Lohman speaks to Wendell Curtiss, asking for pardon. They invite him to a Friday party. Zoe wonders why Wendell isn't angry, as he's got every right to be. Zoe urges Wendell to get his anger out, because what happened was utterly unfair. Zoe seems to be flirting with a man at that party.

    Adams gives a present to Mrs Dienhart because of her efforts in behalf of the choir. In the kitchen, Muriel tells Wendell that she only said what she saw, but he dismisses her, saying that she should get free of the anger she feels. Ephraim Adams loosens up a bit and sings a ridiculous song. Adams feels bad and has a heart attack. Mrs Dienhart brings Seth, Zoe and the rest coffee at the waiting room. Seth shouts that he's dying while they've having some coffee. The doctor (Mark Anger) appears and confirms that it was a stroke. The simplest option for everybody would be to cancel. Seth doesn't feel up to the challenge of stepping in and taking control. Zoe uses one of her "Nebraska's expressions", and all of them tell it to Seth, who will finally take control, with Mrs Dienhart turning the pages for him.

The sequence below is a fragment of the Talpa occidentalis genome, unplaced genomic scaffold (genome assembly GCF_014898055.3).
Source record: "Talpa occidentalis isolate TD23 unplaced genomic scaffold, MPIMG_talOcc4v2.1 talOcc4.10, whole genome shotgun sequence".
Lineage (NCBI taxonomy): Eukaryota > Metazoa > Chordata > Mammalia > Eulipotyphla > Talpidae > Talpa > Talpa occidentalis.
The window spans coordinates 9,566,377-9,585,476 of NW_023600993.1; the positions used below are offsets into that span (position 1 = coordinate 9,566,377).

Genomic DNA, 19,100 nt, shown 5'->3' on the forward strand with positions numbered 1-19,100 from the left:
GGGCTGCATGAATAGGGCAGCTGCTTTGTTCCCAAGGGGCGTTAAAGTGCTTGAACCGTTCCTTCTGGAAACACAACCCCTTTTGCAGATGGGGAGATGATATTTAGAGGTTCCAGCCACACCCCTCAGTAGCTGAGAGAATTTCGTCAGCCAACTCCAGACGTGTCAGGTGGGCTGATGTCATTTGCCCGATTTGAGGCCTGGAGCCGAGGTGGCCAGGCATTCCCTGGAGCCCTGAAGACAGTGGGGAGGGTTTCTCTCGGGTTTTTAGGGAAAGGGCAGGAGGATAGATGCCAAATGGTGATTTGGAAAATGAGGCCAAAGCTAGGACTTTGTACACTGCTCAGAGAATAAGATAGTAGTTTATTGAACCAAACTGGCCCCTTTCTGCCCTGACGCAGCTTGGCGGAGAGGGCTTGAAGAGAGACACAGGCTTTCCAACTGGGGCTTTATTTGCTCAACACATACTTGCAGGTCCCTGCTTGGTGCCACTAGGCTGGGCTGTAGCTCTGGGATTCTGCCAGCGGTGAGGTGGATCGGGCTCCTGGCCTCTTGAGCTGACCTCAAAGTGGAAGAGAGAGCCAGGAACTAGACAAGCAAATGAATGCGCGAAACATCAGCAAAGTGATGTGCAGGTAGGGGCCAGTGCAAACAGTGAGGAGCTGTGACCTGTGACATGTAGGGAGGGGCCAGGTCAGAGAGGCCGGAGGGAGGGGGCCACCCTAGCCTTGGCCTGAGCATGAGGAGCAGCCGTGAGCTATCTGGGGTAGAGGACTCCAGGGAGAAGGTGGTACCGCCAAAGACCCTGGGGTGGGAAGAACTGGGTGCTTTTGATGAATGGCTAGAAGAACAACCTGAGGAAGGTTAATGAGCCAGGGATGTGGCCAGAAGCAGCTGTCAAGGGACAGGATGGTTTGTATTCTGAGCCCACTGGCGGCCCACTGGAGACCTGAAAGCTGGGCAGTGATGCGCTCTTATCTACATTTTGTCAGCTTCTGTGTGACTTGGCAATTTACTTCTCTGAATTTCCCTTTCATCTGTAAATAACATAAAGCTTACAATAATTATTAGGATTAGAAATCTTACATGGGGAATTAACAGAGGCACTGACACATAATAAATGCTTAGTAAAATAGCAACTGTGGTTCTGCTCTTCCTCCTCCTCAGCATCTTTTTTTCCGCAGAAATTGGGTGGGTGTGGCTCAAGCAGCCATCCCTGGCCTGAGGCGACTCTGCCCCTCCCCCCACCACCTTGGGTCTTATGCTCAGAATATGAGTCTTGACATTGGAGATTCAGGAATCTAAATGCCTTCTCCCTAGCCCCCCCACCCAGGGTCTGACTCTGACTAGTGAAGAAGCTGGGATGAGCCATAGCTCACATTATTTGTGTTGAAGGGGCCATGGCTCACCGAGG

The day of the premiere, Ephraim Adams attends in a wheelchair with a blanket over his legs. Terry enters the church later on, with the concert began. The Reverend approaches him.

    Maisie's voice shines on her solo. The concert proceeds on, with Wendell's grandma and Robbie happily watching.

    ---written by KrystelClaire